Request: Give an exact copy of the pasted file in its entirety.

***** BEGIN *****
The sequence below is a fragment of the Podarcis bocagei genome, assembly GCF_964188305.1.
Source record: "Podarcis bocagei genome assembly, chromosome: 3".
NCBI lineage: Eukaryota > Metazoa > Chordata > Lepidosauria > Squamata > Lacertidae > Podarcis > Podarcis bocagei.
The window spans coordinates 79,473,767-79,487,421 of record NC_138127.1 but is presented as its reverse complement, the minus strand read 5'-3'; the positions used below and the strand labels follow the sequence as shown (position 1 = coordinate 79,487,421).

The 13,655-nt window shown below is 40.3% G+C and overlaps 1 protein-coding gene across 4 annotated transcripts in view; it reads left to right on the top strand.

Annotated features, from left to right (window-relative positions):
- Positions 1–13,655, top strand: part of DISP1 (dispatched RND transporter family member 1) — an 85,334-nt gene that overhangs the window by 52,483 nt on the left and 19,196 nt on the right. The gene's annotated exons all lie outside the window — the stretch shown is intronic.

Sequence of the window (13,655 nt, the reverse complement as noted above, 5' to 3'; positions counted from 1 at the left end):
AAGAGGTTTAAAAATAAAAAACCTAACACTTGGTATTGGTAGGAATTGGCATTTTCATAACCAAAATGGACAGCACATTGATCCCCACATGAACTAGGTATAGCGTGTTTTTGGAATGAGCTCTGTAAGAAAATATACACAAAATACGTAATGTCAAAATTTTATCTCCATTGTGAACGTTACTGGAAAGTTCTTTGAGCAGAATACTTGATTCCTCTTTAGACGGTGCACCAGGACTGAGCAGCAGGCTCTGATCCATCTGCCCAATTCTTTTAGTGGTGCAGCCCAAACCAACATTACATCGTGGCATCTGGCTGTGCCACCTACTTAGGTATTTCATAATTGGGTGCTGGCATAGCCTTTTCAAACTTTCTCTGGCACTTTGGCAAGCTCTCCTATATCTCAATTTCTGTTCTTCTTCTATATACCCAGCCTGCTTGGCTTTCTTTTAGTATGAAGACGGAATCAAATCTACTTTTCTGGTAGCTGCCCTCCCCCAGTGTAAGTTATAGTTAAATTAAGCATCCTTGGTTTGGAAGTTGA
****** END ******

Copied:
The sequence below is a fragment of the Podarcis bocagei genome, assembly GCF_964188305.1.
Source record: "Podarcis bocagei genome assembly, chromosome: 3".
NCBI lineage: Eukaryota > Metazoa > Chordata > Lepidosauria > Squamata > Lacertidae > Podarcis > Podarcis bocagei.
The window spans coordinates 79,473,767-79,487,421 of record NC_138127.1 but is presented as its reverse complement, the minus strand read 5'-3'; the positions used below and the strand labels follow the sequence as shown (position 1 = coordinate 79,487,421).

The 13,655-nt window shown below is 40.3% G+C and overlaps 1 protein-coding gene across 4 annotated transcripts in view; it reads left to right on the top strand.

Annotated features, from left to right (window-relative positions):
- Positions 1–13,655, top strand: part of DISP1 (dispatched RND transporter family member 1) — an 85,334-nt gene that overhangs the window by 52,483 nt on the left and 19,196 nt on the right. The gene's annotated exons all lie outside the window — the stretch shown is intronic.

Sequence of the window (13,655 nt, the reverse complement as noted above, 5' to 3'; positions counted from 1 at the left end):
AAGAGGTTTAAAAATAAAAAACCTAACACTTGGTATTGGTAGGAATTGGCATTTTCATAACCAAAATGGACAGCACATTGATCCCCACATGAACTAGGTATAGCGTGTTTTTGGAATGAGCTCTGTAAGAAAATATACACAAAATACGTAATGTCAAAATTTTATCTCCATTGTGAACGTTACTGGAAAGTTCTTTGAGCAGAATACTTGATTCCTCTTTAGACGGTGCACCAGGACTGAGCAGCAGGCTCTGATCCATCTGCCCAATTCTTTTAGTGGTGCAGCCCAAACCAACATTACATCGTGGCATCTGGCTGTGCCACCTACTTAGGTATTTCATAATTGGGTGCTGGCATAGCCTTTTCAAACTTTCTCTGGCACTTTGGCAAGCTCTCCTATATCTCAATTTCTGTTCTTCTTCTATATACCCAGCCTGCTTGGCTTTCTTTTAGTATGAAGACGGAATCAAATCTACTTTTCTGGTAGCTGCCCTCCCCCAGTGTAAGTTATAGTTAAATTAAGCATCCTTGGTTTGGAAGTTGA